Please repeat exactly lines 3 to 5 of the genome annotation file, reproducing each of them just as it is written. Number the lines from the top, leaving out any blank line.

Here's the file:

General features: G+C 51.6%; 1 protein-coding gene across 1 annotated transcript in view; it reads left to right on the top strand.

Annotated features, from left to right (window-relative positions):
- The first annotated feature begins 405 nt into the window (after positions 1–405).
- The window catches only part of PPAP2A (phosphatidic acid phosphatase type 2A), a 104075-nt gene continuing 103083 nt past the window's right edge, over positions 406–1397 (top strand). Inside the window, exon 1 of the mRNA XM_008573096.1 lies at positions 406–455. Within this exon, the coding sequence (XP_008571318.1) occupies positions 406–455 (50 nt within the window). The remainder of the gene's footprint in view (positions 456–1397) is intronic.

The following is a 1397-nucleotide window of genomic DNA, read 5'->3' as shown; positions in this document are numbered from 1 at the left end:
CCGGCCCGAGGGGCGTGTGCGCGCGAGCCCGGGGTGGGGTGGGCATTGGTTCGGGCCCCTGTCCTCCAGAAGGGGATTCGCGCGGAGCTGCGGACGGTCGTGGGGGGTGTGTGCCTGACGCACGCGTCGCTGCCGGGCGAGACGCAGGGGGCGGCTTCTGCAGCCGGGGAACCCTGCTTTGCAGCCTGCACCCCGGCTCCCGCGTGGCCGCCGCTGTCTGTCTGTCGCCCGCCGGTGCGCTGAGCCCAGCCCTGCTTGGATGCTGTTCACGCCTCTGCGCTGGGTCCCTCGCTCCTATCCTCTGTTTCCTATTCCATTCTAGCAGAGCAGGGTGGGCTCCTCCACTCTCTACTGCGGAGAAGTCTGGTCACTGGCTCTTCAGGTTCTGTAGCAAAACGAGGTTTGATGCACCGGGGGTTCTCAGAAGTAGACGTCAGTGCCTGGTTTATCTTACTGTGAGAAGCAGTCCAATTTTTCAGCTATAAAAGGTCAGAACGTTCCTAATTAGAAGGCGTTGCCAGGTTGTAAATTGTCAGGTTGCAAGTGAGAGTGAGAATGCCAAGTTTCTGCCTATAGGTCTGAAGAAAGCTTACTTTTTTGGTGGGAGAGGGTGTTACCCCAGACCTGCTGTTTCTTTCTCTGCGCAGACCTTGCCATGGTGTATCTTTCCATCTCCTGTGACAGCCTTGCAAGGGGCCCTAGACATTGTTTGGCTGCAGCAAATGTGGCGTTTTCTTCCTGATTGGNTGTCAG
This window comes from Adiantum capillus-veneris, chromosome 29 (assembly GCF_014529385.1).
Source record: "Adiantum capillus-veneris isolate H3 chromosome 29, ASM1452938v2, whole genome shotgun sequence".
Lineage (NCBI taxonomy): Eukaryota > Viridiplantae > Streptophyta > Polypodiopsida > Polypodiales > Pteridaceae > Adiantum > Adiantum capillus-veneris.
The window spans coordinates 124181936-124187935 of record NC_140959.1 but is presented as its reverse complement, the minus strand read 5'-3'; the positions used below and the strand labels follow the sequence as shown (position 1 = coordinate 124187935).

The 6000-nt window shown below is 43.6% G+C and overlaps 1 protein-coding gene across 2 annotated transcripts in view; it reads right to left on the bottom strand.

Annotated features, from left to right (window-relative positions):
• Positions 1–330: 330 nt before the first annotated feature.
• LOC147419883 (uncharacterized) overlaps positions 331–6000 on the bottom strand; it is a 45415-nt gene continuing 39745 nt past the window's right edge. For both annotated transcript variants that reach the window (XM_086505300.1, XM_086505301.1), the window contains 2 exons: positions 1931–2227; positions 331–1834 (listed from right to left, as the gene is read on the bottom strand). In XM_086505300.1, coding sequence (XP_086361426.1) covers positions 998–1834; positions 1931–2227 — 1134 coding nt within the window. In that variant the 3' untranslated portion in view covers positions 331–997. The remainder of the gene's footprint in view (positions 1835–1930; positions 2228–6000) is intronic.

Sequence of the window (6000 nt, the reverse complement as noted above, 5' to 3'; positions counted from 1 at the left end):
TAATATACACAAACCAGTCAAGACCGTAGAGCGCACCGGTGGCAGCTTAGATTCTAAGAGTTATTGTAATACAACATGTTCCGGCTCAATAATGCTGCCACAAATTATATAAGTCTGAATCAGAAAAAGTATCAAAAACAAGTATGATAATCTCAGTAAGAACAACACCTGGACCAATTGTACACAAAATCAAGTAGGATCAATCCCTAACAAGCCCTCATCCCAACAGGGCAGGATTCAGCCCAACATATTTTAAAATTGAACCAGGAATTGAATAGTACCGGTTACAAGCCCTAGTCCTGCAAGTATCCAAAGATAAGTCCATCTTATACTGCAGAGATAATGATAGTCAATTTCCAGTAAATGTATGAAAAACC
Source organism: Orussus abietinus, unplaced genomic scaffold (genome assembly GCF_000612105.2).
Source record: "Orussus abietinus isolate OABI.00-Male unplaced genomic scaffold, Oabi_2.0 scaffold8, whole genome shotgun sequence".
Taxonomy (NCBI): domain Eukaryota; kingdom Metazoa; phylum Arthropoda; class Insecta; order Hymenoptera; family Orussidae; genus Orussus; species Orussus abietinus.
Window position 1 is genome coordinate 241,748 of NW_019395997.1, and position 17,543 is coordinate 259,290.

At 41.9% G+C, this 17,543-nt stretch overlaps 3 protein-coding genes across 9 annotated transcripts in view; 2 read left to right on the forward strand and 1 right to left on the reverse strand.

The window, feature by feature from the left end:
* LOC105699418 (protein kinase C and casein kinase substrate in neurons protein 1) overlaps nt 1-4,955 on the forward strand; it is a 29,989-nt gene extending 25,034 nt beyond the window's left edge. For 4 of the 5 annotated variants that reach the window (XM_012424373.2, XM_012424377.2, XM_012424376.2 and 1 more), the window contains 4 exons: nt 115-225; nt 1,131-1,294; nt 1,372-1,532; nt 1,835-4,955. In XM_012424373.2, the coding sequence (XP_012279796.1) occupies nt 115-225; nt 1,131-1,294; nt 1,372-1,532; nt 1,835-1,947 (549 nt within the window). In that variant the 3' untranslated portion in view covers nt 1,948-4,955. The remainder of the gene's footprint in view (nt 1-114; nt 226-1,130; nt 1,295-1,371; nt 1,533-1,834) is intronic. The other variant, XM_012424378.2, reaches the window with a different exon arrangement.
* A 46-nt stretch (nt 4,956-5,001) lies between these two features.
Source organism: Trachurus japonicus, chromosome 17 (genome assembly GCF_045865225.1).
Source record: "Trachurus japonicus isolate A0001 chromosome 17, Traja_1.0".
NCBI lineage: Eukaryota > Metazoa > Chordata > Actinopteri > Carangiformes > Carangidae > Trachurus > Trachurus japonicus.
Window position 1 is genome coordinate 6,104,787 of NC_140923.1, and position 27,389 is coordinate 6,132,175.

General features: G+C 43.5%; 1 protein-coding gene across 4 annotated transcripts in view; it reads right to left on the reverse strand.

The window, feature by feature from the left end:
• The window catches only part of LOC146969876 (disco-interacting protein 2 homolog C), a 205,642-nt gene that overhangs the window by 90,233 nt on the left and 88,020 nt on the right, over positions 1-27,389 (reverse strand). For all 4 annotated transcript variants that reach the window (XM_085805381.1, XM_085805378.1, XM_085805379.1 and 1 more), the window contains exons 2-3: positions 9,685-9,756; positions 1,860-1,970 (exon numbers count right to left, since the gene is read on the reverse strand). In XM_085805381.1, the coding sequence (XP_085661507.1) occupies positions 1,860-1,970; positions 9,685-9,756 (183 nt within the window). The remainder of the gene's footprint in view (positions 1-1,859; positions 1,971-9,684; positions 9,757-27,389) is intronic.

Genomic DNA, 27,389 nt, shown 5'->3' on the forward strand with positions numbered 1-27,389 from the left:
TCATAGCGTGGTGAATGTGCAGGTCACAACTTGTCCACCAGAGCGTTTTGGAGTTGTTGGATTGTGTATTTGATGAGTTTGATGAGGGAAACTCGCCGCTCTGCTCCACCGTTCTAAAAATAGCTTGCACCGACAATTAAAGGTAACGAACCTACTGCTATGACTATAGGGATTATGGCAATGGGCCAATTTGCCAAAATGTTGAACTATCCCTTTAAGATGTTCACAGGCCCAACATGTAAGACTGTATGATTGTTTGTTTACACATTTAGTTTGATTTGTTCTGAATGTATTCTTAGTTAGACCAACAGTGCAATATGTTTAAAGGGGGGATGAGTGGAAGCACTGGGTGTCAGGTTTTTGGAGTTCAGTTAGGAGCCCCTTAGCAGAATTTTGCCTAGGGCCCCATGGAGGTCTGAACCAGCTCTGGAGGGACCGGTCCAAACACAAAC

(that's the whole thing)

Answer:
- The first annotated feature begins 405 nt into the window (after positions 1–405).
- The window catches only part of PPAP2A (phosphatidic acid phosphatase type 2A), a 104075-nt gene continuing 103083 nt past the window's right edge, over positions 406–1397 (top strand). Inside the window, exon 1 of the mRNA XM_008573096.1 lies at positions 406–455. Within this exon, the coding sequence (XP_008571318.1) occupies positions 406–455 (50 nt within the window). The remainder of the gene's footprint in view (positions 456–1397) is intronic.

The following is a 1397-nucleotide window of genomic DNA, read 5'->3' as shown; positions in this document are numbered from 1 at the left end: